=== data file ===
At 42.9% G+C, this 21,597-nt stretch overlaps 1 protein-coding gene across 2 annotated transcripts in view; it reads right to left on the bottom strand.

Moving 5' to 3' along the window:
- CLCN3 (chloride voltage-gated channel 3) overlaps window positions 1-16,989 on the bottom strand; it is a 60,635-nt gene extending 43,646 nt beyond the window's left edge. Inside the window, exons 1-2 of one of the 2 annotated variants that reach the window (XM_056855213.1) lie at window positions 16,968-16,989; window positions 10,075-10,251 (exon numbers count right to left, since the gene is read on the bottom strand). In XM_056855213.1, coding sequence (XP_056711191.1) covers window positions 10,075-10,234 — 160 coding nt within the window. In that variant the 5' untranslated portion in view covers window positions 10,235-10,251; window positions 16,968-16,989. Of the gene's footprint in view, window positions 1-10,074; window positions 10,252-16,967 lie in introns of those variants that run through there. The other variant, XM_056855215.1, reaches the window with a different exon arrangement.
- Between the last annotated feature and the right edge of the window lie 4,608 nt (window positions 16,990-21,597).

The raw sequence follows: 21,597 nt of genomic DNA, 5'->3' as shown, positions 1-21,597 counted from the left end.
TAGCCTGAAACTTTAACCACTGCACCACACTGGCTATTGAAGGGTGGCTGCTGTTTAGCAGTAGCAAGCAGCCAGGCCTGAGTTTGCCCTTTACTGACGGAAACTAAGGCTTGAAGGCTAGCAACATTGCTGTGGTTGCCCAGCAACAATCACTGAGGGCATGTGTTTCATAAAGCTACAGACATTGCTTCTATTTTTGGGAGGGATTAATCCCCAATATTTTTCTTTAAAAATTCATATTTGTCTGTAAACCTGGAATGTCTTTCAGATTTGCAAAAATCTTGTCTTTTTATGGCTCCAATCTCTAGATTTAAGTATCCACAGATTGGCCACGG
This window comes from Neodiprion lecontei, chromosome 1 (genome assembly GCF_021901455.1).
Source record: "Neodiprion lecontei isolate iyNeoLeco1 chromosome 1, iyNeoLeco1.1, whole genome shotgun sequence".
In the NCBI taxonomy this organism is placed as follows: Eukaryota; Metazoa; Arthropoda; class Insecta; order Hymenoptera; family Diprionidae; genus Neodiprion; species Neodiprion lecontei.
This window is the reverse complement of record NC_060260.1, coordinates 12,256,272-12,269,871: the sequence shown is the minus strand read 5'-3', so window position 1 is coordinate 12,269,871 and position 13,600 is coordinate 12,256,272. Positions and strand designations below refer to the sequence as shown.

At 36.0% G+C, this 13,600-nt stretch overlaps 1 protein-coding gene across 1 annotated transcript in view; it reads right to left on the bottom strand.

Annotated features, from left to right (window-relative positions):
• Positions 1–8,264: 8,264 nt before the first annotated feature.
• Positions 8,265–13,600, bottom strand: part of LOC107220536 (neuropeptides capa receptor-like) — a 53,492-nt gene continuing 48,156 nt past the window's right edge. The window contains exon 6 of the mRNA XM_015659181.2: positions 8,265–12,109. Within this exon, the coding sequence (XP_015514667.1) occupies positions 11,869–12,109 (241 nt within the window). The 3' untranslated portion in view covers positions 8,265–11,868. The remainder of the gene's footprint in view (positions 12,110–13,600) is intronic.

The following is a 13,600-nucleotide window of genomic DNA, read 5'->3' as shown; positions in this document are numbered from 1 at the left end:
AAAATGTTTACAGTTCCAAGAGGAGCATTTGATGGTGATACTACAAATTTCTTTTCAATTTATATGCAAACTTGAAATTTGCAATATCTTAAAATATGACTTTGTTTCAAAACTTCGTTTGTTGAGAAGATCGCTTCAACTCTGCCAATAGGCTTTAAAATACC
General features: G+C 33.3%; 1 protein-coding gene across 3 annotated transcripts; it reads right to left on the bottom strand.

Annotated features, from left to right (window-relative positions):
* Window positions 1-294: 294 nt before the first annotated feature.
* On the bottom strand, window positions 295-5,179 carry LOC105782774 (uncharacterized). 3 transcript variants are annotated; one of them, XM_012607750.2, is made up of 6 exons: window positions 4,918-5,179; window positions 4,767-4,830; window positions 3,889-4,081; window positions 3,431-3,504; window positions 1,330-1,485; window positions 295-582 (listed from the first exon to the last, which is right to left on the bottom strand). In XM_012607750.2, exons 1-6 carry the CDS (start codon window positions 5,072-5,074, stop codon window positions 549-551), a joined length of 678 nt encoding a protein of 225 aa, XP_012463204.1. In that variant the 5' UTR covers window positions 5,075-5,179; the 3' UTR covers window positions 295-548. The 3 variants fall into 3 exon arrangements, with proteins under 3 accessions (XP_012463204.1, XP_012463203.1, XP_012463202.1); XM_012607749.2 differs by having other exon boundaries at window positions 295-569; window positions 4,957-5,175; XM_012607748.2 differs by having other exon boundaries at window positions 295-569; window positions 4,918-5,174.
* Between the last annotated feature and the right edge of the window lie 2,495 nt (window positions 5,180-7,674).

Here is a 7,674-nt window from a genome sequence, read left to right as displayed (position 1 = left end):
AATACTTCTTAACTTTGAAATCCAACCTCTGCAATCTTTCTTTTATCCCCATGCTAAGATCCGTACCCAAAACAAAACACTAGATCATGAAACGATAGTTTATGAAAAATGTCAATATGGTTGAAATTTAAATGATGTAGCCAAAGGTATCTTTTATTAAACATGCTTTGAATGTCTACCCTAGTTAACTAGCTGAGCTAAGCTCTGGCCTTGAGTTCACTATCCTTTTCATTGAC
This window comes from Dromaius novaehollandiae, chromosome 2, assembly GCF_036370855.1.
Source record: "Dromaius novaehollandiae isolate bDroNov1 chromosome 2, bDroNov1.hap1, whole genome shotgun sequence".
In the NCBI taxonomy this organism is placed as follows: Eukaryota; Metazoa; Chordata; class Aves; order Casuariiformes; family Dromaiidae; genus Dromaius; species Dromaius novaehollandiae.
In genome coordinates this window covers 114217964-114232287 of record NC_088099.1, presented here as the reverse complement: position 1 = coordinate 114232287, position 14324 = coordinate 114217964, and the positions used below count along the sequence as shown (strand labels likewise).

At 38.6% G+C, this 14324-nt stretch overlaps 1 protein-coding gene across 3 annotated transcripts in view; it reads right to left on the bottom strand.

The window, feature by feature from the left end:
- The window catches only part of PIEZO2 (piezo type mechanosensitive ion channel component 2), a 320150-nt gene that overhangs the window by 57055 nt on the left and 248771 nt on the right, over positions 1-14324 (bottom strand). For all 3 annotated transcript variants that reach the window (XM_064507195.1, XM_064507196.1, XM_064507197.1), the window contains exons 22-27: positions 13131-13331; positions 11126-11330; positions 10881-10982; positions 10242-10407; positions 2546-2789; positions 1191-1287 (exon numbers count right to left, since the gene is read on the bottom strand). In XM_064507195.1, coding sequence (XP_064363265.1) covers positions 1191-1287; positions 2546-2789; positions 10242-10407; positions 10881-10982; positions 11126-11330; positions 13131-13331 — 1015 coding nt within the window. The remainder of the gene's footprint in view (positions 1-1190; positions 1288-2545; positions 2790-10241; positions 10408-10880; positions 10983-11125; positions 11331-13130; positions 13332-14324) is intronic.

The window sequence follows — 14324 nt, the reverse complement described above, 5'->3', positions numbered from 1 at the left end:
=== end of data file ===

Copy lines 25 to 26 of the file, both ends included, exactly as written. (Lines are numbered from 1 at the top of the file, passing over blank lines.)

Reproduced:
Source record: "Dromaius novaehollandiae isolate bDroNov1 chromosome 2, bDroNov1.hap1, whole genome shotgun sequence".
In the NCBI taxonomy this organism is placed as follows: Eukaryota; Metazoa; Chordata; class Aves; order Casuariiformes; family Dromaiidae; genus Dromaius; species Dromaius novaehollandiae.